Other data collected through a preestablished questionnaire included (1) mechanism of obstruction (adhesion, band, or incarceration); (2) location of obstruction (at the operative field or at the trocar site), location of the trocar (umbilical or lateral),15 size of the obstruction,9 and whether the fascia was closed or not11-15; (3) interval time between the initial procedure and the reoperation; and (4) procedure used to deal with obstruction. As regards the mechanism, incarceration was defined as trapping of the intestines in the abdominal wall; adhesions as union of intestines to a surface (or conglutination); bands as fibrotic cordlike processes or anatomical structures that bind the intestines to other parts, whether encircling another structure or not; and incisional hernia as protrusion of intestines through a trocar incision. Early obstruction was defined as obstruction occurring during the first 6 postoperative weeks.14
Statistical comparisons for nonparametric variables were made with the Mann-Whitney test. The χ2 test was used to compare proportions.
Compared with 3 series of open surgery12-14 (Table 1), in our series there were more obstructions observed after supracolonic surgery mainly because there were more cholecystectomies performed and no cases of gastric surgery were culled. The initial infracolonic operations were not significantly different except for inguinal hernia, which was more frequent in open surgery.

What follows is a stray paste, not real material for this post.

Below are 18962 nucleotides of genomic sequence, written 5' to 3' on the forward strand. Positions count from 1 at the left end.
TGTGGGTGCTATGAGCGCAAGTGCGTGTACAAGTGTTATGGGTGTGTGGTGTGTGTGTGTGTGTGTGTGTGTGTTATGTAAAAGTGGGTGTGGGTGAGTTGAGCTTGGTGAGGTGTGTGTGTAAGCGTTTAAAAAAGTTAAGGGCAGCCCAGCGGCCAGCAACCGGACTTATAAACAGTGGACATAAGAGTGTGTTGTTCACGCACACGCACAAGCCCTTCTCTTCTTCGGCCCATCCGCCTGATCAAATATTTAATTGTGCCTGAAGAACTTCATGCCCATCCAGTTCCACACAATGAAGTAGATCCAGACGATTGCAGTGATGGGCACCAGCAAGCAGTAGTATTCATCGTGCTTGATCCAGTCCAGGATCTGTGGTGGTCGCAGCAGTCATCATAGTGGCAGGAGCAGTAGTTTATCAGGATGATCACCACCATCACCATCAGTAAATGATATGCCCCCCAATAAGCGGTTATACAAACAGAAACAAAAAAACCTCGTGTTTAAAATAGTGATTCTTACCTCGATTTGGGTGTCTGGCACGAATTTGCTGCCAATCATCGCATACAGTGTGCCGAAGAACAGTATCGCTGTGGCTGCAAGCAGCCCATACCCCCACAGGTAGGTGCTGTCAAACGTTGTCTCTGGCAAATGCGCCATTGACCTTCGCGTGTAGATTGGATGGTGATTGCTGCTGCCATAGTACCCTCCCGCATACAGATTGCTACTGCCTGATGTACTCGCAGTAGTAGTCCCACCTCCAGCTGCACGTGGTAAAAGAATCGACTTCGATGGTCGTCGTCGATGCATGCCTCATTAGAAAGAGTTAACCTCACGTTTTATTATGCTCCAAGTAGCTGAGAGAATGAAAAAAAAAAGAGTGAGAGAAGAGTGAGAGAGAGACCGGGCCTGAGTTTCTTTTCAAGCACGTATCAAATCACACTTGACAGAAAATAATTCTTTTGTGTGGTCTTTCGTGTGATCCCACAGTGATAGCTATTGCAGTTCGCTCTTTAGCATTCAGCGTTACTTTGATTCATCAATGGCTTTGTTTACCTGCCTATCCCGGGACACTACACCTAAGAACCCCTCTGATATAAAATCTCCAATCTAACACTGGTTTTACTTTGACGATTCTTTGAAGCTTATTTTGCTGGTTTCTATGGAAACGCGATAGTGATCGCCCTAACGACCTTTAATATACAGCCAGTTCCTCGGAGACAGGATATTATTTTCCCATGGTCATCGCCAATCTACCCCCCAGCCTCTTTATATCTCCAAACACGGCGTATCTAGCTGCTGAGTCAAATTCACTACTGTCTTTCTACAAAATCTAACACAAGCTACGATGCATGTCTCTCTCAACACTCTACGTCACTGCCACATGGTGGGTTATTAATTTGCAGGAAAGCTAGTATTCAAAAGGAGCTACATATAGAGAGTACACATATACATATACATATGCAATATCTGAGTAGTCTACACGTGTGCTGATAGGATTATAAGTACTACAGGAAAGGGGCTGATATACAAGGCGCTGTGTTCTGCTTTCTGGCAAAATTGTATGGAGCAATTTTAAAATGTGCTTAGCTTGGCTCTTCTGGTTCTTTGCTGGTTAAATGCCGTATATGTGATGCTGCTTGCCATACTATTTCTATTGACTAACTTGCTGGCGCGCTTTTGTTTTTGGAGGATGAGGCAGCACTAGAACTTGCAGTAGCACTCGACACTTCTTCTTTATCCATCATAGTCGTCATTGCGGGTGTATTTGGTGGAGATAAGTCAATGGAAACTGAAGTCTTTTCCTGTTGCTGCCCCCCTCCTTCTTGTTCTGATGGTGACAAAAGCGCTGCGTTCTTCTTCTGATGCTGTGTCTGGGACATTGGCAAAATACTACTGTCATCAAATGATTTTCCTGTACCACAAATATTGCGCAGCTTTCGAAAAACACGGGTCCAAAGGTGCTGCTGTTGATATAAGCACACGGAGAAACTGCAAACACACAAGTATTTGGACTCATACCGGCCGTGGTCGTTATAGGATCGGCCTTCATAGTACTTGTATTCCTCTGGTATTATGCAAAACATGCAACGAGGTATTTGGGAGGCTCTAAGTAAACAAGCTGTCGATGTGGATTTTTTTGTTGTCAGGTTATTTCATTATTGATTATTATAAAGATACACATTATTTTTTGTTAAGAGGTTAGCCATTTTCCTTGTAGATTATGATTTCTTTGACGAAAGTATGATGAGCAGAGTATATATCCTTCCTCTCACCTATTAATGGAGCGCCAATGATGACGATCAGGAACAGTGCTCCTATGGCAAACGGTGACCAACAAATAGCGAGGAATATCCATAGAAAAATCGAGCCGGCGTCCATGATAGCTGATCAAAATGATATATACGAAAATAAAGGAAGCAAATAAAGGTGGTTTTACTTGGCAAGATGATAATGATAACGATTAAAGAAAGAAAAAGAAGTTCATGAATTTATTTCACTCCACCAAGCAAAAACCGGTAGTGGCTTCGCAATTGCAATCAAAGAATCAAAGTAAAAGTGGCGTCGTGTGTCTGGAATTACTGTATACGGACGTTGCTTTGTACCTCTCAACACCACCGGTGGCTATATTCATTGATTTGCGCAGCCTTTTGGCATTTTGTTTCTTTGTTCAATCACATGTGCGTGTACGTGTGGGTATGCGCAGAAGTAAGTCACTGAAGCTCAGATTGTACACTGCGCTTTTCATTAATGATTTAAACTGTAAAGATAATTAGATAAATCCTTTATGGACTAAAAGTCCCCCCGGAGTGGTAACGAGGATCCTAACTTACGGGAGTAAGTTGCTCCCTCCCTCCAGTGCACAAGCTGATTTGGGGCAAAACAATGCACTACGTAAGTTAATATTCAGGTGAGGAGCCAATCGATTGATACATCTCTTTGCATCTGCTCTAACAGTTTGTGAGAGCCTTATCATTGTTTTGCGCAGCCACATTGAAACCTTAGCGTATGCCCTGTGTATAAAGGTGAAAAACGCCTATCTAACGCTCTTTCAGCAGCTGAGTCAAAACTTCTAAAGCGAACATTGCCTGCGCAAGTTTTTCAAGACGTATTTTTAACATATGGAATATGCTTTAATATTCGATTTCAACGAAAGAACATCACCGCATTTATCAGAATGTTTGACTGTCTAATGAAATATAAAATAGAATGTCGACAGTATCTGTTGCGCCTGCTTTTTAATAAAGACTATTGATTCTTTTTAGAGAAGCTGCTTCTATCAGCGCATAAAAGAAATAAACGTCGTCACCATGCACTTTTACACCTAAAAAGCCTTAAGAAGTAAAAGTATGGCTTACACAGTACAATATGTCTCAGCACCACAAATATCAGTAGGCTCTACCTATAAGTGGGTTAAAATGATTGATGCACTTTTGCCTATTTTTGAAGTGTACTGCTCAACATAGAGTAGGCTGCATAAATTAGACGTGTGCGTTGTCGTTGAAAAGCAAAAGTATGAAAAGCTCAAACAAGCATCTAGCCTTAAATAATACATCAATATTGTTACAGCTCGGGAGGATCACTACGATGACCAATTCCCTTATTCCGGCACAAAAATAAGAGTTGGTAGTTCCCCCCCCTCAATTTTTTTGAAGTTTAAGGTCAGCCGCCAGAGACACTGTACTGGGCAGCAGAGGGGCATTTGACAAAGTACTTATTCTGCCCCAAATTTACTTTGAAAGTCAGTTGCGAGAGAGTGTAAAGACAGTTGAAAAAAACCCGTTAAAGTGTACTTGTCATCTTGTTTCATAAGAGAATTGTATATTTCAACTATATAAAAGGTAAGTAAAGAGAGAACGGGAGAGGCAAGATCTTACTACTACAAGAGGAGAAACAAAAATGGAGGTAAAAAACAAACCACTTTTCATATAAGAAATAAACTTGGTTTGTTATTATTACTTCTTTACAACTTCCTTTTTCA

Compared with the open surgery series of Stewart et al,14 the prevalence of intestinal obstruction in our series was significantly higher in infracolonic procedures, especially in transperitoneal hernia repair (Table 2).
As summarized in Table 3, 50% of obstructions were due to adhesions (33%) or bands (17%) while 46% were due to intestinal incarceration, accounting for 23 cases, all involving the small intestine. The last patient who initially underwent laparoscopic cholecystectomy was reoperated on 72 hours later for cecal volvulus due to unrecognized intestinal malrotation.
Intestinal obstruction (excepting the case of cecal volvulus) occurred at the trocar site in 54% of cases and in the operative field in 42% of cases (Table 3).